A big-time labor leader is cooperating with federal agents. Our politics team of Carol Marin, Paris Schutz and Amanda Vinicky takes on that and more this week in Spotlight Politics.
It’s not clear what John Coli Sr. may share with federal agents, but it is clear that the former leader of the Teamsters Union has connections with politicians.
Under a plea deal reached this week in federal court, Coli has agreed to spill the beans in return for their recommending a shortened, 1.5-year sentence in his extortion case.
Meanwhile, more bookkeeping problems are plaguing former candidate for Chicago mayor Amara Enyia, who had the monetary and public support of Chance the Rapper and Kayne West.
Two dozen workers for Enyia’s campaign are suing the campaign, alleging they’re owed nearly $57,000 dollars in back pay. It also alleges that the campaign knowingly cut fraudulent checks to employees. In response, Enyia said the allegations were “unsettling,” that she had ended her campaign with significant debt and was raising money to make up for it.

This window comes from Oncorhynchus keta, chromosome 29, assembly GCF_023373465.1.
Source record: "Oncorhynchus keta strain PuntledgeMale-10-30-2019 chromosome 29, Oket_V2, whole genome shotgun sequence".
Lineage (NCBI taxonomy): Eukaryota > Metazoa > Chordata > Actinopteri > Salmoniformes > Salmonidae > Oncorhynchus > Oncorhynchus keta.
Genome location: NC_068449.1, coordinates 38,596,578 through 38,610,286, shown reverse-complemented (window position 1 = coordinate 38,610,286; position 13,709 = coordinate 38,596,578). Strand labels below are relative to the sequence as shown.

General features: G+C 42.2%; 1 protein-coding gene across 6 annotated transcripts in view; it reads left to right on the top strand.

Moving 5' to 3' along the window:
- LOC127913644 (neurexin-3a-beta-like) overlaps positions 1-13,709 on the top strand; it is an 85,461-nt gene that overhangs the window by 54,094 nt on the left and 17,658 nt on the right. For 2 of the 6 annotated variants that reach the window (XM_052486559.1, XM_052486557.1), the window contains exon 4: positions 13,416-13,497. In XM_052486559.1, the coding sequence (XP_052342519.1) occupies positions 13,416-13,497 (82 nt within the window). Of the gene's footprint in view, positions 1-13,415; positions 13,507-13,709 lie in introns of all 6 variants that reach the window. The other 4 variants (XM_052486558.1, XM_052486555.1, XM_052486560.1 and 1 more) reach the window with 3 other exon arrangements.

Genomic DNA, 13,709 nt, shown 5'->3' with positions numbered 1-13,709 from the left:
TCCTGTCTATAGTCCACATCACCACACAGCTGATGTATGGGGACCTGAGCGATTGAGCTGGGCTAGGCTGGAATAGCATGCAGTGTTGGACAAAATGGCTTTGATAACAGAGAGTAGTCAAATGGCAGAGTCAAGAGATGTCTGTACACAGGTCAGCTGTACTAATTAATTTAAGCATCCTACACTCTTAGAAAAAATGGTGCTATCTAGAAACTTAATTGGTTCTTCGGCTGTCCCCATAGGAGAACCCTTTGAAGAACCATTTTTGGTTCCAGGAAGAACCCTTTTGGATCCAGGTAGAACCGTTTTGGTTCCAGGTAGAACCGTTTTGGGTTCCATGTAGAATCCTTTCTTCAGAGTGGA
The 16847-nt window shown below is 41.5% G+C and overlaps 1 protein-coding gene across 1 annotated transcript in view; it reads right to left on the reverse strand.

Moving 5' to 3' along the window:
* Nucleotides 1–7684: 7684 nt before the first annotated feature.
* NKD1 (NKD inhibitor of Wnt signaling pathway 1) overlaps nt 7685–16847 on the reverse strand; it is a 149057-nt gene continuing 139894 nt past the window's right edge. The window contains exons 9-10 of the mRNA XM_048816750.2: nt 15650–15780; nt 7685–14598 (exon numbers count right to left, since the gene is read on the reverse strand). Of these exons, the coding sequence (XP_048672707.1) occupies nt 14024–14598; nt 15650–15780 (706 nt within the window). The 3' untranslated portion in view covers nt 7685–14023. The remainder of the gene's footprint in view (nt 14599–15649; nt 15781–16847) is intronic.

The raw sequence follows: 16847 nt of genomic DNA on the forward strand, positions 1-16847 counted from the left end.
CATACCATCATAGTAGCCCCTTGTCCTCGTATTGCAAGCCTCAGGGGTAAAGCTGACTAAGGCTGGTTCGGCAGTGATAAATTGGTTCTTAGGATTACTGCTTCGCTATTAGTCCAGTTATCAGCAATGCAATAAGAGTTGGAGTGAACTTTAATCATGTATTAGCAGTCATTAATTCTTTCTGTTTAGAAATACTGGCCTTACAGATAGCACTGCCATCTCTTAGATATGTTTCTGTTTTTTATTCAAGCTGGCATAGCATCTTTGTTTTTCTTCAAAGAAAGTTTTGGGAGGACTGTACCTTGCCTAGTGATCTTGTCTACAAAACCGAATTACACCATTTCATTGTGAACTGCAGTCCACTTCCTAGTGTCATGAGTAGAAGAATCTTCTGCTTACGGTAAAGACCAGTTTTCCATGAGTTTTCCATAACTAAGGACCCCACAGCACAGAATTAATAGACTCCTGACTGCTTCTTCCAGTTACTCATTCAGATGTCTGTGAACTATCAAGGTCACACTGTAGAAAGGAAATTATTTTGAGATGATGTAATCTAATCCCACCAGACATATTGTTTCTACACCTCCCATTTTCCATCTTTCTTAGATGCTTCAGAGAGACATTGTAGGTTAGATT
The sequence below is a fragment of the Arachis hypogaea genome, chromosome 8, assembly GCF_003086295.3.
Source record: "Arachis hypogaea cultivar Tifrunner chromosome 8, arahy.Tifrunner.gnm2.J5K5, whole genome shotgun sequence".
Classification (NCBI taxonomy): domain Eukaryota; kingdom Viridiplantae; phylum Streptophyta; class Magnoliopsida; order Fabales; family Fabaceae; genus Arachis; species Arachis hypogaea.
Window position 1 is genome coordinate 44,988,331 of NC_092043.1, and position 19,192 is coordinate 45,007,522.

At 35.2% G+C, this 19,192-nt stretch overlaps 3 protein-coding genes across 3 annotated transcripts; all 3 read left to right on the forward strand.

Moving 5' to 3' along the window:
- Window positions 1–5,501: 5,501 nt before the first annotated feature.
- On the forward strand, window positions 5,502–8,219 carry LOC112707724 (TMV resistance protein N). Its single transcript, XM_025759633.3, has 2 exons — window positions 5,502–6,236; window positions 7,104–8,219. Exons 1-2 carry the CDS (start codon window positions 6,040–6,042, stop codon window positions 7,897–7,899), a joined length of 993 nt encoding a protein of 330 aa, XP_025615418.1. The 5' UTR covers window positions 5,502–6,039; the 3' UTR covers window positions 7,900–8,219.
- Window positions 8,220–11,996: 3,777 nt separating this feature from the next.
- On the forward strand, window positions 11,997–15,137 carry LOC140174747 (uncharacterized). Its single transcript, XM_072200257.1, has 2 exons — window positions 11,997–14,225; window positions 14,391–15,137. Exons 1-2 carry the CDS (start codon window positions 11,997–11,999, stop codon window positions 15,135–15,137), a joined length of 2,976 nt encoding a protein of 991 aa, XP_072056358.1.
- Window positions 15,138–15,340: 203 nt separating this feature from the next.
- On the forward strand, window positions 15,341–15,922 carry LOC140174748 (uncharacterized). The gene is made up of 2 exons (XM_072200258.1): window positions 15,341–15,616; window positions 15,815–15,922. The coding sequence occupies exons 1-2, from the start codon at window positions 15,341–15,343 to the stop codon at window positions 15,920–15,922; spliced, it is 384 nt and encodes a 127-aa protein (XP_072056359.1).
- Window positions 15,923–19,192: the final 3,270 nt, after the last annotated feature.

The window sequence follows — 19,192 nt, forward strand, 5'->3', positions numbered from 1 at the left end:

In April, WTTW News reported on Enyia’s controversial campaign payments, including payments to groups that have no record of existing, and dozens of checks that were cut to the address of her sister’s apartment. Enyia at the time said the addresses were a placeholder as her campaign struggled to file mandatory paperwork with the State Board of Elections on time. She said that an amended form would fix the discrepancies. The campaign filed two amended forms on July 15, but the elections board said it didn’t fix the problem.
While her state campaign spending records are under scrutiny, Illinois government has gotten its finances in order – such that ratings company Fitch has moved the outlook of the state’s bonds from negative to stable.
“The Outlook revision to Stable reflects key developments over the last three months for the state including an unanticipated revenue surge in April 2019 that positioned the state to resolve a sizable fiscal 2019 mid-year budget gap and enact an on-time fiscal 2020 budget,” an analysis from Fitch reads.
Illinois still has the worst credit rating in the nation.